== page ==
GENEVA (Reuters) - International air passenger traffic rose 7.4 percent in April year-on-year, while freight traffic fell 4.5 percent, the International Air Transport Association said on Wednesday.
The number of passengers on international routes has risen every month this year from unusually low levels in 2011 when political turmoil in Arab countries and an earthquake and tsunami in Japan disrupted travel.
Geneva-based IATA’s director-general and chief executive Tony Tyler said the rise in passenger traffic was encouraging, adding that factors such as high fuel costs were still a worry for airlines.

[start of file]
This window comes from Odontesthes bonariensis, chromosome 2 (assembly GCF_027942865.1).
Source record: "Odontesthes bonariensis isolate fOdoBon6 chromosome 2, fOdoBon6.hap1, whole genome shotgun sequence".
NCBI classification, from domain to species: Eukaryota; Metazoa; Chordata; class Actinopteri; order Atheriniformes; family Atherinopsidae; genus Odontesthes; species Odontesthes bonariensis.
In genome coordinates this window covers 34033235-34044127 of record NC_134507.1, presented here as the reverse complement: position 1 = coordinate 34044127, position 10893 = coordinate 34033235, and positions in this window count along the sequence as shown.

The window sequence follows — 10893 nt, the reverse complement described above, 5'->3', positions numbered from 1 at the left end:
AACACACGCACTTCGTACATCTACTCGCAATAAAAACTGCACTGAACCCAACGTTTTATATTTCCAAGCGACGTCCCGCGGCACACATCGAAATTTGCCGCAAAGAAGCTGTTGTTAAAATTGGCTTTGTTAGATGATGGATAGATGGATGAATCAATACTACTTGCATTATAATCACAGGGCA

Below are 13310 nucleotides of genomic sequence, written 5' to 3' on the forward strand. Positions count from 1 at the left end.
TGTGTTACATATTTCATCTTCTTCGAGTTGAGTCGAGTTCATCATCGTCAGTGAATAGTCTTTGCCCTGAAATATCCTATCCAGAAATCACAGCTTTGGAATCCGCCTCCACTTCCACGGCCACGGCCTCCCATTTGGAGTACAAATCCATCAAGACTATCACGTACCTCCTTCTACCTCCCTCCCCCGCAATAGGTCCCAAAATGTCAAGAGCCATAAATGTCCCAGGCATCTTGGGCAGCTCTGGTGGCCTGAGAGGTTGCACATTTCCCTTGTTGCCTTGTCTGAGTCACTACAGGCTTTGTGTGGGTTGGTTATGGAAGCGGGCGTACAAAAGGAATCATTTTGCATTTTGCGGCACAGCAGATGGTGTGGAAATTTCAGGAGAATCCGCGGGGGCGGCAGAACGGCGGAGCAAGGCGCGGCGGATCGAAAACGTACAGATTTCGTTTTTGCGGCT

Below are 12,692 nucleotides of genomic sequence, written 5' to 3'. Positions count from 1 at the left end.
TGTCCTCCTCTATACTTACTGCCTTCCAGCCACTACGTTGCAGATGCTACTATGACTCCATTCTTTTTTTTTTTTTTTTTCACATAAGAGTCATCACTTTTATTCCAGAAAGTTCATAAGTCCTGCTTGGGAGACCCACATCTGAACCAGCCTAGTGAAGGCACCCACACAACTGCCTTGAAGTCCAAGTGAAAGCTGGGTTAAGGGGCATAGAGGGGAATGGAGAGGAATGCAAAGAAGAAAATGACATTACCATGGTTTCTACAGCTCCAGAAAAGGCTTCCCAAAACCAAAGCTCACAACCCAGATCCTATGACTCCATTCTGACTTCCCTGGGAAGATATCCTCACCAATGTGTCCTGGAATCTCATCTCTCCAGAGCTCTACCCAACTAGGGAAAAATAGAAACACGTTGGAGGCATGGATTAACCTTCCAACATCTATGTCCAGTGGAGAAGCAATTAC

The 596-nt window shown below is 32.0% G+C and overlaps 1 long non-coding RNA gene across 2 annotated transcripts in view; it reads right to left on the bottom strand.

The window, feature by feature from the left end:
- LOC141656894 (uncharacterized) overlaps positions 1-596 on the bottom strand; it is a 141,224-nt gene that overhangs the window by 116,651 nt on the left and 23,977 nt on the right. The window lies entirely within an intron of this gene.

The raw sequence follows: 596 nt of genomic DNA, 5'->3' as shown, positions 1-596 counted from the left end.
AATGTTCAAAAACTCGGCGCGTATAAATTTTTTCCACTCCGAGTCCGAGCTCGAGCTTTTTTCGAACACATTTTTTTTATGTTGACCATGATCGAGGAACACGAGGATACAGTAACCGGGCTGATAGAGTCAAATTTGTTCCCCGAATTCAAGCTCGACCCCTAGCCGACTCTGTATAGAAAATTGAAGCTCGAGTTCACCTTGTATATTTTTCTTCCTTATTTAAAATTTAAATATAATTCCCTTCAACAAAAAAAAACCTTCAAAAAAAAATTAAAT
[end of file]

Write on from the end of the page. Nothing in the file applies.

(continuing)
“(Passenger growth) comes against an environment of continuing high oil prices and growing economic uncertainty. So translating the stronger demand into profits will be difficult,” he said.
IATA airlines, which include major global carriers and most domestic operators but not low-cost airlines, account for 84 percent of world traffic.
There were signs the slump in cargo demand may have bottomed out, with the Middle Eastern airlines showing particularly strong growth, IATA said.
“It is possible to identify the start of a growth trend in cargo for some parts of the world. But economic uncertainty in Europe makes it very difficult to be optimistic in the near to medium-term,” said Tyler.
Reporting by Tom Miles and Emma Farge; Editing by Dan Lalor